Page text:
by Fayaz Ahmad Paul
We did not use the ‘lull period’ to prepare ourselves. The window of opportunity of a few months was clearly wasted and the results are very obvious in the form of the extreme shortage of hospital beds, oxygen, pharmaceutical agents, trained healthcare staff, etc.
Pandemic 2019 is ongoing for more than 15 months and now India is facing the second wave. The jump in the number of cases being reported, and possibly some change in the disease profile, has seriously challenged the available infrastructure to a breaking point. The adverse impact on the quality of care is being reflected in the outcomes.
On May 18, 2021, India had 2.52 crore cases of Covid19 and 2.79 lakh deaths and currently India get daily more than 4 lakh cases and more than 4000 deaths.
The situation is the same in Jammu and Kashmir where 2.48 Lakh Corona cases were reported and 3222 deaths are officially reported.
The medical fraternity is facing challenges of managing overwhelming emergencies in the background of inadequate resources. The situation is very grim with a significant shortage of trained manpower, ventilators, hospital beds and oximeters, more ICU beds, drugs, and more importantly oxygen concentrators.
In the current burst, a common perception is that children are more frequently being affected in the second surge and they are relatively sicker, unlike the scenario in 2020. In view of the increase in overall cases, the absolute number of children affected has increased.
The exponential surge in India’s Coronavirus infections over the past few weeks has swamped the health care system, seen patients dying in ambulances and parking lots outside hospitals and overwhelmed crematoriums. Dozens of hospitals in a number of Indian cities and towns have run short of Oxygen, sending relatives of patients scrambling for oxygen cylinders, sometimes in vain.
Various factors seem to have contributed to the increase in overall numbers in India as well as cases in children, which are as poor compliance of the population to Covid-appropriate behaviour. The election rallies conducted in five states (West Bengal, Assam, Pondicherry, Kerala, and Tamil Nadu) and large gatherings across the country in the form of Kumbh Mela, farmers protest in India, no strict action to break the spread of infection in households and community, opening up of schools, colleges, and possibly a mutant strain that is more contagious.
The behaviour of the population seems also to have been influenced by the fact that the recovery rate is more than 98%, an underestimation of the potential severity, and an attitude that even if one is diagnosed as Covid-19 infection, people will not be isolated in hospitals as happened in the first surge.
Before the first Covid-19 surge in India, media played an over-enthusiastic role, and various experts who did not have adequate knowledge but were media-savvy played an important role in creating hype to make Covid-19 equivalent to death. Gradually media started reporting very high recovery rate and low case fatality rates, which improved public confidence, but over a period of time, also led to lowering of guard.
Community fatigue setting in along with economic stress, further led to increased risk-taking behaviours in the context of Covid-19. After a few weeks into the pandemic, it had become clear that we needed to learn to live with Covid-19 for months to a year, as it is going to stay with us. Going by the records of previous pandemics, a second or third surge was always on the cards. Specifically, in the previous pandemic of Spanish flu in 1918, there was a more devastating effect of pandemic during the second surge.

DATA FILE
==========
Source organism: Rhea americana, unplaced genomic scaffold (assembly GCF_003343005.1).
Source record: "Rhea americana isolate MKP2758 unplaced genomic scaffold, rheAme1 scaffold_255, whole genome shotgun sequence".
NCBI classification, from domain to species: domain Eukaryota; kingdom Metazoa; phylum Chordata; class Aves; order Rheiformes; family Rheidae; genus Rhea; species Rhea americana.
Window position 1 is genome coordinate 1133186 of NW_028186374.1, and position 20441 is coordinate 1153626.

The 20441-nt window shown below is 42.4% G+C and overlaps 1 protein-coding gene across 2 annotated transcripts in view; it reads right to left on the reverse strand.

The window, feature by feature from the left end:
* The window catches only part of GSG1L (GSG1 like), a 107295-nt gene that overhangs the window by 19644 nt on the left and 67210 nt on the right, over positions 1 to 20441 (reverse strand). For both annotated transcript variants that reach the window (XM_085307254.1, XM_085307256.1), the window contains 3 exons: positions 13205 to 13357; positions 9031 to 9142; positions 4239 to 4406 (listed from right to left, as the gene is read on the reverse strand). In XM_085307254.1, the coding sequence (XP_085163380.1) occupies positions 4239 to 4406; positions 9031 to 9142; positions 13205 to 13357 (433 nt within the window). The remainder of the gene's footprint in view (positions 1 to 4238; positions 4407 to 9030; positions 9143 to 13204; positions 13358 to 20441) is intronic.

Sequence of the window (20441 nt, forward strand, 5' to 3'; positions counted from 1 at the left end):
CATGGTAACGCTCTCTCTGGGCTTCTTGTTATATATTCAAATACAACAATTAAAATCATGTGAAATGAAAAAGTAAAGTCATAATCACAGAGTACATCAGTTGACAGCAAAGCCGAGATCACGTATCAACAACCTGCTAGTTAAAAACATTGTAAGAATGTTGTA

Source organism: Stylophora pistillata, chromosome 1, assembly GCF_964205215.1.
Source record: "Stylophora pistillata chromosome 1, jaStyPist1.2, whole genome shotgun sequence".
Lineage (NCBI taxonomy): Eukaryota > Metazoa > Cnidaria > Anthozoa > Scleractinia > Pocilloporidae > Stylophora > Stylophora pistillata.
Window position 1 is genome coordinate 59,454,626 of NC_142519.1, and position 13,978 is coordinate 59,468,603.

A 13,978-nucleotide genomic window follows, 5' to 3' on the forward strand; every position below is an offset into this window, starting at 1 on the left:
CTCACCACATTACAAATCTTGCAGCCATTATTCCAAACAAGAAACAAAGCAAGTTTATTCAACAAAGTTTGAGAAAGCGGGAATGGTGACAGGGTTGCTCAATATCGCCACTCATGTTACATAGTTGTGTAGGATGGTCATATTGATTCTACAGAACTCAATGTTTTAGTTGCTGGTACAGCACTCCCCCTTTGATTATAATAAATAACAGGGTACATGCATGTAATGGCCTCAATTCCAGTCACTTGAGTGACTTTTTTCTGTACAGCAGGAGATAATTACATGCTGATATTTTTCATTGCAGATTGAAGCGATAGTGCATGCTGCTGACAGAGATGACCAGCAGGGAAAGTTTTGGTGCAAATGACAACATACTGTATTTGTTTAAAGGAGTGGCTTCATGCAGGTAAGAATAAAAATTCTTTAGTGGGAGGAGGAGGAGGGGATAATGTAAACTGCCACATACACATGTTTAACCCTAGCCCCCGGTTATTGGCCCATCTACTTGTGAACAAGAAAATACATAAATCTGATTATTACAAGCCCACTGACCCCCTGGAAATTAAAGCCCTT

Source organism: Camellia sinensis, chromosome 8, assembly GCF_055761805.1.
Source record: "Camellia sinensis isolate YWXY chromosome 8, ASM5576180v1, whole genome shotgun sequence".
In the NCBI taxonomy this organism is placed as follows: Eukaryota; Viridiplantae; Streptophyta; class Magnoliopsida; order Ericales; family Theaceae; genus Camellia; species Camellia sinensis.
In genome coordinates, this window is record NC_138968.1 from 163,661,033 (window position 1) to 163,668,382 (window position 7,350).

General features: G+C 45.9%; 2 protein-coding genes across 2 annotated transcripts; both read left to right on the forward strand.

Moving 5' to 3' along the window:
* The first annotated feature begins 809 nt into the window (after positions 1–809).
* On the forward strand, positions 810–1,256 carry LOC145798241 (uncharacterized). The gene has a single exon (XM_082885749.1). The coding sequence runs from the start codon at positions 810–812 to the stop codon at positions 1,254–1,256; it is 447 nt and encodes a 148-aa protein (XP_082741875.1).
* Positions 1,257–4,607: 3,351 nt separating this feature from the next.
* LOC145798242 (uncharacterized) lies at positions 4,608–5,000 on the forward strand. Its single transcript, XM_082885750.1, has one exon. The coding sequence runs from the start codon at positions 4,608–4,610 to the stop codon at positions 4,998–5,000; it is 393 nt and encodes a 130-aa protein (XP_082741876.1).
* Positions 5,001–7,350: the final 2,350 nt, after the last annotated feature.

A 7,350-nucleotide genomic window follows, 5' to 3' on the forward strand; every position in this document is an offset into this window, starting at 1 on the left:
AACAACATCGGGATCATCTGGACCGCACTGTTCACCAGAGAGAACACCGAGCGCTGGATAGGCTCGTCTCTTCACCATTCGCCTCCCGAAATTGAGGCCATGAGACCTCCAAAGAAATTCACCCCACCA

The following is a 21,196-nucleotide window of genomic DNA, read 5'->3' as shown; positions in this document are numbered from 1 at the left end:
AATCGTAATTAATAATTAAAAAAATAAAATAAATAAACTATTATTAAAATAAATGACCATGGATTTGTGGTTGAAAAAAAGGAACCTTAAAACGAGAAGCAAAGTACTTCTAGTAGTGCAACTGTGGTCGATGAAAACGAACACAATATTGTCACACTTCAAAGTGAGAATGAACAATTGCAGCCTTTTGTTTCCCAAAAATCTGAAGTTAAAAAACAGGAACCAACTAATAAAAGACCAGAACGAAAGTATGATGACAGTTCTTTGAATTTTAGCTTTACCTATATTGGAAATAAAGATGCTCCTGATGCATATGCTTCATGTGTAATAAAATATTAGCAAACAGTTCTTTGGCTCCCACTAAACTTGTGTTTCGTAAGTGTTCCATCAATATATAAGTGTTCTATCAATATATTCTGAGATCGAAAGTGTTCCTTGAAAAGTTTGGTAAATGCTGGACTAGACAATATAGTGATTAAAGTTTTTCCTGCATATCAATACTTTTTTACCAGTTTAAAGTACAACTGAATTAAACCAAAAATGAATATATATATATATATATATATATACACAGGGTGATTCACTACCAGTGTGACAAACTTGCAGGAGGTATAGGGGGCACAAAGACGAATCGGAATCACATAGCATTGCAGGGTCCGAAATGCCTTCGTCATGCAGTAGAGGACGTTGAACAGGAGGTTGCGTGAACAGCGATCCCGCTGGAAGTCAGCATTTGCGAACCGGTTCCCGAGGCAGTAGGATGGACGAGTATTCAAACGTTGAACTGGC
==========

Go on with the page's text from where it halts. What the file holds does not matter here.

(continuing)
A few experts warned of a similar course with Covid-19 as well. These warning signals were ignored or not given due regard. With the approval of vaccines, more emphasis was given to vaccination, forgetting that for immediate control, there was a need to break the transmission of infection and for long-term control vaccination plays an important role. We did not use the ‘lull period’ to prepare ourselves. The window of opportunity of a few months was clearly wasted and the results are very obvious in the form of the extreme shortage of hospital beds, oxygen, pharmaceutical agents, trained healthcare staff, etc. Proposals for establishing oxygen plants in various centres appear to have been delayed. It almost amounts to an abdication of responsibilities and the common man being left on his own to arrange for basic healthcare. In the current scenario of shortage of oxygen, there are concerns about high oxygen requirements in this modality.
The sudden and sharp rise in sick Covid19 cases has led to a huge increase in demand for oxygen, which the current supplies are unable to meet.
Diverting the oxygen used in industry, provided it is pure, may provide some relief. Simultaneously, health facilities need to proactively work toward more efficient use of this scarce resource. As the authorities have now become busy arranging oxygen and other life-saving equipment, adequate measures to reduce transmission of infection are likely to get compromised.
After witnessing the devastating effect of the second surge, India had learnt that Covid-19 is likely to have repeated surges, so we should not lower our guard. The extremely fragile and inadequate health infrastructure needs a huge boost in all aspects: there have to be short-term as well as long-term goals. We should anticipate surges and strengthen infrastructure for a third surge or other pandemics.
(Author is a research scholar in the Psychiatric Social Work, stream at the Department of Psychiatry, Government Medical College and Hospital in Srinagar. The opinions expressed in this article are those of the author’s and do not purport to reflect the opinions or views of Kashmir Life.)